Stuart Hall and Bill Schwarz defined crises as occurring “when the social formation can no longer be reproduced on the basis of the pre-existing system of social relations”. Any given crisis means there is a systemic instability that can only be addressed through radical measures. Hall read the rise of Thatcherism and new forms of racialisation and policing in Britain as examples of such measures that are both responses to and symptoms of crisis. In France, changing forms of racialisation of Arab and postcolonial immigrants during the same broadly neoliberal period have also been considered in relation to comparable changes in political economy (Balibar & Wallerstein 1988, Théorie Communiste 26, 2018). There are illuminating points of dialogue and study to pursue here between decolonial thought in France and the relations between race and economic crisis as articulated by scholars of racial capitalism in the U.S. and beyond. Ruth Wilson Gilmore, for example, has argued that prisons and rising rates of incarceration represent partial geographic solutions to political-economic crisis and new thinking on ‘carceral capitalism’ (Wang 2018) has been energised by francophone accounts of policing (Rigouste 2012, Fassin 2017) and (post)colonial capitalism.
Working within the wider historical context of crisis described by historians such as Giovanni Arrighi and Robert Brenner, this seminar will address the radical measures taken by state and non-state actors in response to different manifestations of crisis, with particular attention to race and racialisation. Eurocentric accounts of crisis can potentially elide the ways in which crisis has been violently present for racialised populations far before the ‘long downturn’, at least since the birth of capitalism (Danowksi and Viveiros de Castro 2016, Ajari 2019), while conversely Achille Mbembe (2013) has suggested that a ‘Becoming Black of the world’ is one way of understanding the continuities and expansion of racial capitalism today.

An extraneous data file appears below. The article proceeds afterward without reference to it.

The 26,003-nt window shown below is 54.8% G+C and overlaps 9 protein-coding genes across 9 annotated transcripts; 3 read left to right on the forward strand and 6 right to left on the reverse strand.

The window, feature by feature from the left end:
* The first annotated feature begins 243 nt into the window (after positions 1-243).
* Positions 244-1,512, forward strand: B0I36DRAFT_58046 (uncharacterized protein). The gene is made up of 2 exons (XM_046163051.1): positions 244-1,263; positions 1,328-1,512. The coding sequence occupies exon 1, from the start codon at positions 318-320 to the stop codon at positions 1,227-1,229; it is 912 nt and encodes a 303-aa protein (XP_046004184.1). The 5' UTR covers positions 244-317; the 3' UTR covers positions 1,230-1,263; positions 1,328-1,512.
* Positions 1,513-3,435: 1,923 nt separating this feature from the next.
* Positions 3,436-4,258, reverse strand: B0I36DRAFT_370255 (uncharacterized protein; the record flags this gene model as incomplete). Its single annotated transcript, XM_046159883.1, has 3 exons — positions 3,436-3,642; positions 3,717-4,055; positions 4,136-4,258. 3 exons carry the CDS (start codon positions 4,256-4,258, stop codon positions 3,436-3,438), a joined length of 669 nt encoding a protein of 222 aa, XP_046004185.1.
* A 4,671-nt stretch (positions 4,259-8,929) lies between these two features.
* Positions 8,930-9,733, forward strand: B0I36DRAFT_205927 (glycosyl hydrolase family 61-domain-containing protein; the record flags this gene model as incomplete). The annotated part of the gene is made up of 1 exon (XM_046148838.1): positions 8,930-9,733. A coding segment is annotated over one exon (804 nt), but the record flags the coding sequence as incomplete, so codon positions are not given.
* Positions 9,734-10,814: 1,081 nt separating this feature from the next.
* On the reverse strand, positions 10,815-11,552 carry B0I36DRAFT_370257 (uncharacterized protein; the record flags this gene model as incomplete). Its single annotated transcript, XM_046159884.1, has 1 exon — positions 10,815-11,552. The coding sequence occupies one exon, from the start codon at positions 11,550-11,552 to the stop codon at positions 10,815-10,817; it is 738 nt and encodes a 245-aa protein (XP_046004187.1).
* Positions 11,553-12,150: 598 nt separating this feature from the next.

Different modes of analysis on contemporary riots by Joshua Clover and the Invisible Committee have illustrated the changing grammar of revolt in times of crisis and the rich field of scholarship on logistics and counterlogistical ‘circulation struggles’ has also offered energising new ways of understanding contemporary upheavals. The re-emergence of Black Lives Matter, the ongoing Coronavirus crisis and evolving tactics of the climate movement in recent years invites reconsideration of this excellent scholarship while much work is already being developed on the links between racial capitalism and the Anthropocene, as well as the asymmetric responses to the coronavirus and climate crises (Malm 2020)
Articulating the role of theory in relation to political crises invites historiographical and temporal considerations. French communisation theory has periodised social movements according to ‘cycles of struggles’ while such questions of periodisation have been central to an insightful debate between Alberto Toscano and Jasper Bernes on communist thought today.
In addition to specific manifestations of crisis, then, this seminar will encompass broader methodological questions, particularly concerning the role of theory and its limitations in representing or mapping new political terrain. Fredric Jameson’s work has helped clarify a view of theory that is both ambitious in its desire to map the world system but modest in its recognition that theory is deluding itself if it tries to occupy any didactic or pedagogical positions. However, if the immediate political role of theory is modest in this account, others have insisted on the powers of the performative, drawing on a very different linage of mythology inspired by Afrofuturist figures to argue for a more consequential role for theory (Yves Citton 2010, Kodwo Eshun 1998, Neyrat 2017).